...setting the stage for Martin Luther King and all that.

Adrian... West Point invited BILL MOYERS to speak?????

Wowzer. A pretty good speech too. Moyers at his best is darned good... enough even to forgive Moyers at his worst. I heartily recommend this speech.

Further, Adrian, you’ll find no greater believer in increased efficiency than the author of EARTH. It is absolutely essential that we be able to do 10X as much with a tenth of the cost in resources, because nine billion people will demand to live at least a moderate middle class American lifestyle. (Those who yammer that they “should not want that” are patronizing assholes.) The only way we’ll accomplish it is through huge increases in efficiency.

But the New Puritans want efficiency on their terms. Which often (not always!) boil down to “shiver in the dark!” We need liberalism to be associated with more pro-active approaches to efficiency... like Manhattan Project scale efforts at finding new technologies. Or like California’s vigorous subsidies for alternative energy.

BTW, you put the words “a grand technical solution” in my mouth and then called it “romantic”. I’d like you to notice this trick and withdraw it. Because I am tossing out there TONS of POSSIBILITIES for open and fair perusal and argument. You’ll not find anywhere on the web a place where eclectic variety is more welcome than here.

Adrian Cotter said...

Fair enough! I know you are not romantic, so comment withdrawn. I agree that we should have as many and all options on the table.

I brought it up only because it does seem like so many people are focused on finding the ONE solution. Its easy to loose site of the context when the focus is on one thing.

Is there a good clearinghouse of all the potential options on the table.

I'm tired of the tendency for people to not see the context. So for instance... people say that crop based ethanol won't work because of all the oil that goes into it, not considering the notion that the tractors might be running on ethanol... or the like. And never comparing them to the fuel costs of bringing oil to market.

Tyler August said...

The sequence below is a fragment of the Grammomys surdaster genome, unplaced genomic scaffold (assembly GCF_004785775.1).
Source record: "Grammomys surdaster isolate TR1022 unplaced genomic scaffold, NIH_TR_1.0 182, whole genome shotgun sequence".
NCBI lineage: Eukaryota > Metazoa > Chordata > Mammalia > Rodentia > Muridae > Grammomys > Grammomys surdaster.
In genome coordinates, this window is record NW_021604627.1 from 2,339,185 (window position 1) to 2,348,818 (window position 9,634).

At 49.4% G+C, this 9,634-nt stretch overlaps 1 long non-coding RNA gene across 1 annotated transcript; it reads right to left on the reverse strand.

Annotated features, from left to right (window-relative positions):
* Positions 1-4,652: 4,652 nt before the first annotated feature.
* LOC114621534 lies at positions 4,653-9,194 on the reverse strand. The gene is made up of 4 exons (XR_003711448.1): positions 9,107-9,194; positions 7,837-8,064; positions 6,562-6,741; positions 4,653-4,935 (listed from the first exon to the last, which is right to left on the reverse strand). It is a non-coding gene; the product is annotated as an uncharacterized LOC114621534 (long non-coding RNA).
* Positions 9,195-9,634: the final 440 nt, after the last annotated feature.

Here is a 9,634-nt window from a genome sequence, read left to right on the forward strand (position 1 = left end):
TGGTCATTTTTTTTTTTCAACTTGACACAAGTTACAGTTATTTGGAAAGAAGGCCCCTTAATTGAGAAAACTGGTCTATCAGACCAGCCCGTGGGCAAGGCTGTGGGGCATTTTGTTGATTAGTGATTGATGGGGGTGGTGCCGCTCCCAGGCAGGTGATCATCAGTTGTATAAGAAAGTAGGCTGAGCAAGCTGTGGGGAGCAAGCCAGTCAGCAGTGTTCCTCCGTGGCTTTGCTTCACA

Dr Brin, I apologize for my painful misuse of the English language. Thank you for pointing that out; I'll try and be more careful in the future.
I'd like to point out that the posts ridiculing the right and NASCAR America were not mine, however. Nate and Stephan Jones are likely the ones you're directing those points to, since I hadn't made a second post—and I'm rather partial to NASCAR, myself. All the same, 'tis good to hear I'm liked.

As to Ethanol—I usually only hear its thermodynamic viability questioned by those with some tie to the oil industry; I thought that there had been a few rigorous studies that settled in favour conclusively. I think that a bigger worry is that as the population grows, we'll need every square inch of farmland to keep us all fed--especially if we're going to try feeding 9 or 10 billion people American style diets (for the health care systems of the developing world, I very much hope the phrase "American-style diet" looses its excessive and unhealthy connotations.)
But if we're talking biofuels, why not Methane? There's already an infrastructure to distribute natural gas across the country; bio-methane is so nearly the same thing that it can flow in the same pipes without anyone batting an eye. And indeed, there are places where it does--my hometown of Sudbury, Ontario has a biomethane recovery unit at the local landfill, and plans for expansion on that. As far as I know, that methane is sold straight into the natural gas grid. Methane is produced in our landfills and sewage treatment plants and farms--and the treatment plants, in particular, hold great promise to be engineered to produce far more methane than they already do, under controlled and harvestable conditions. The best argument I've heard against this is that you have to heat your methane digester must be heated, because the methane-producing bacteria need tropical conditions to produce. Which is hogwash--methanobacteria have been found growing happily and burping out biogas at three degrees Celsius (37.4 F) in Greenland ice cores.
And we don't have to worry about taking away farm acreage for it. As a matter of fact, this is one resource which has a constant per capita output, no matter what the population grows to (allowing for variations in the amount of fibre in your diet)